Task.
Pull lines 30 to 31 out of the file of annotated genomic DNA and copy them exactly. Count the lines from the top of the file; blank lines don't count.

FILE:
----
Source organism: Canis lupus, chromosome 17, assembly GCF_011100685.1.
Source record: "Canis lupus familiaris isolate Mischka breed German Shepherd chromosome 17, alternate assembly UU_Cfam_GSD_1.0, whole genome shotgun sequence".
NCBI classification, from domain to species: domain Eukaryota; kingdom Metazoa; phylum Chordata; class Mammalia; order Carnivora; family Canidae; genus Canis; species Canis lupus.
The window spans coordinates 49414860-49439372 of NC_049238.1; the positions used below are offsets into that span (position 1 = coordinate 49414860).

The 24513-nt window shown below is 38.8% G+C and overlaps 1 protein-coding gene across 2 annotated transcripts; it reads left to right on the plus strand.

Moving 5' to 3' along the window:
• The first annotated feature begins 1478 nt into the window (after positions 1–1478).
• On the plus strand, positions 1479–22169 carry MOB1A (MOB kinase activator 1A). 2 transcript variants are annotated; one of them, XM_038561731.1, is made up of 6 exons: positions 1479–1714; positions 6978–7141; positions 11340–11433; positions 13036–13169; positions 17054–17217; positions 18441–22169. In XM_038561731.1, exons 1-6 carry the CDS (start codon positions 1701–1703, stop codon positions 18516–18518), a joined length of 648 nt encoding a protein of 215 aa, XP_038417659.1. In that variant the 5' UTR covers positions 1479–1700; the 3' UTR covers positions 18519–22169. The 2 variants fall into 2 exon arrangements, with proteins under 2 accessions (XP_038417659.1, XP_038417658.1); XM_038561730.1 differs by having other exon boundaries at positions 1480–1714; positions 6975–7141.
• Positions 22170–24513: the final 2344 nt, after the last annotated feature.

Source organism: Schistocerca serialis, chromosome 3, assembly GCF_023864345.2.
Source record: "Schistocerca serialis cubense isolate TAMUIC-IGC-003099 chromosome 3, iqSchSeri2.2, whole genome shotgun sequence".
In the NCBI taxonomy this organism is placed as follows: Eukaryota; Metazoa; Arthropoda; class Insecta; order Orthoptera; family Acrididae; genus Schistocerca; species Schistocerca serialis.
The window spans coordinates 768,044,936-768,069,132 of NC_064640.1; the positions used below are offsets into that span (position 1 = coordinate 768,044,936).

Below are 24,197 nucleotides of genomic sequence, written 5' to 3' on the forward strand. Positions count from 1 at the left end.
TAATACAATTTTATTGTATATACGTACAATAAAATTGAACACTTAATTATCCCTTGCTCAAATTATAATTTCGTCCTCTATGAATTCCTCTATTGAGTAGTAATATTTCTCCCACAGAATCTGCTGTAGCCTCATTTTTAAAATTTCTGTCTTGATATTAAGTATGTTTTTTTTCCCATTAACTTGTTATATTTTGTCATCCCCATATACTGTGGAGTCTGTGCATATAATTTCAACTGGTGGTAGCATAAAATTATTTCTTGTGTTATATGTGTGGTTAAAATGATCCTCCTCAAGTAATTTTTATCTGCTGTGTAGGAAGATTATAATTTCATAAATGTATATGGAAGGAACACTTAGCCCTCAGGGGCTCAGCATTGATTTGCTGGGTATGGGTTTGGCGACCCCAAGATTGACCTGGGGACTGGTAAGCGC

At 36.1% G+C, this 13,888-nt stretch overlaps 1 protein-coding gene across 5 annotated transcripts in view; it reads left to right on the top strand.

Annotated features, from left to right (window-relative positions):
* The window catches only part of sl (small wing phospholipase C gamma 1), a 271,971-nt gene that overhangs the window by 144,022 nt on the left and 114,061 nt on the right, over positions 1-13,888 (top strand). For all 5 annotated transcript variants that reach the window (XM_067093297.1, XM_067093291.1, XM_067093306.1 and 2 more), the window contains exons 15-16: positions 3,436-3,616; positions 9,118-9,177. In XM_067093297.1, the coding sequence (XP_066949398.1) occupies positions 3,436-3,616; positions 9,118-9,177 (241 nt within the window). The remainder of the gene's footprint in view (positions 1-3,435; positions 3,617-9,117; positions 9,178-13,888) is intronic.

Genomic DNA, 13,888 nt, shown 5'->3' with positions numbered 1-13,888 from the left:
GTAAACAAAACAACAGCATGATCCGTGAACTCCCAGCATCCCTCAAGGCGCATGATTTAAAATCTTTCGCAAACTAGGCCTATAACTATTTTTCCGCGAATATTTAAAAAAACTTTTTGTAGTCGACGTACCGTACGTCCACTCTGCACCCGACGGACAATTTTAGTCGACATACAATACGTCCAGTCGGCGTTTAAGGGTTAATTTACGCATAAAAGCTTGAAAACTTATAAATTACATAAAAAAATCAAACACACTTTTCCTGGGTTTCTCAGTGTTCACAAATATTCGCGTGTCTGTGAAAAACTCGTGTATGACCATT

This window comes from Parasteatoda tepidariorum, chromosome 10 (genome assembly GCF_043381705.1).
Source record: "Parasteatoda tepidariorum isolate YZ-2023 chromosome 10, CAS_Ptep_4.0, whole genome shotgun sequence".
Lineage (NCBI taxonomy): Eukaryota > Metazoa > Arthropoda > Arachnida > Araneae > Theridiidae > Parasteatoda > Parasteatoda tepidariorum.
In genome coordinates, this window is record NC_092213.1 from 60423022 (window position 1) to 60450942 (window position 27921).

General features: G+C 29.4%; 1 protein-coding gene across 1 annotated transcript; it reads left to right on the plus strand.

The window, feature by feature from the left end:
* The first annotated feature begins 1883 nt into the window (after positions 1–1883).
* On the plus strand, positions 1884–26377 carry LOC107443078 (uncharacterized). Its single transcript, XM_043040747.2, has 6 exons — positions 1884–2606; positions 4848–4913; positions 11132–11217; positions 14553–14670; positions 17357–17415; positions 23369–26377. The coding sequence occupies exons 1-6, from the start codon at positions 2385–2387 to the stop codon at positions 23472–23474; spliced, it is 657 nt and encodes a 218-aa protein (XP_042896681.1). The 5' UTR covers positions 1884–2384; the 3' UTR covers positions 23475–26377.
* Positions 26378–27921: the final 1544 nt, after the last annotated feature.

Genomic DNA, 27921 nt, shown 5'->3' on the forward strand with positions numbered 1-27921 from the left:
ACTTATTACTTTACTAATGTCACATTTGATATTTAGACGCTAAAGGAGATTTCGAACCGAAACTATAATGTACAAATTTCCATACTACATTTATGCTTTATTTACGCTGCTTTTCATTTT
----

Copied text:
Genomic DNA, 27921 nt, shown 5'->3' on the forward strand with positions numbered 1-27921 from the left:
ACTTATTACTTTACTAATGTCACATTTGATATTTAGACGCTAAAGGAGATTTCGAACCGAAACTATAATGTACAAATTTCCATACTACATTTATGCTTTATTTACGCTGCTTTTCATTTT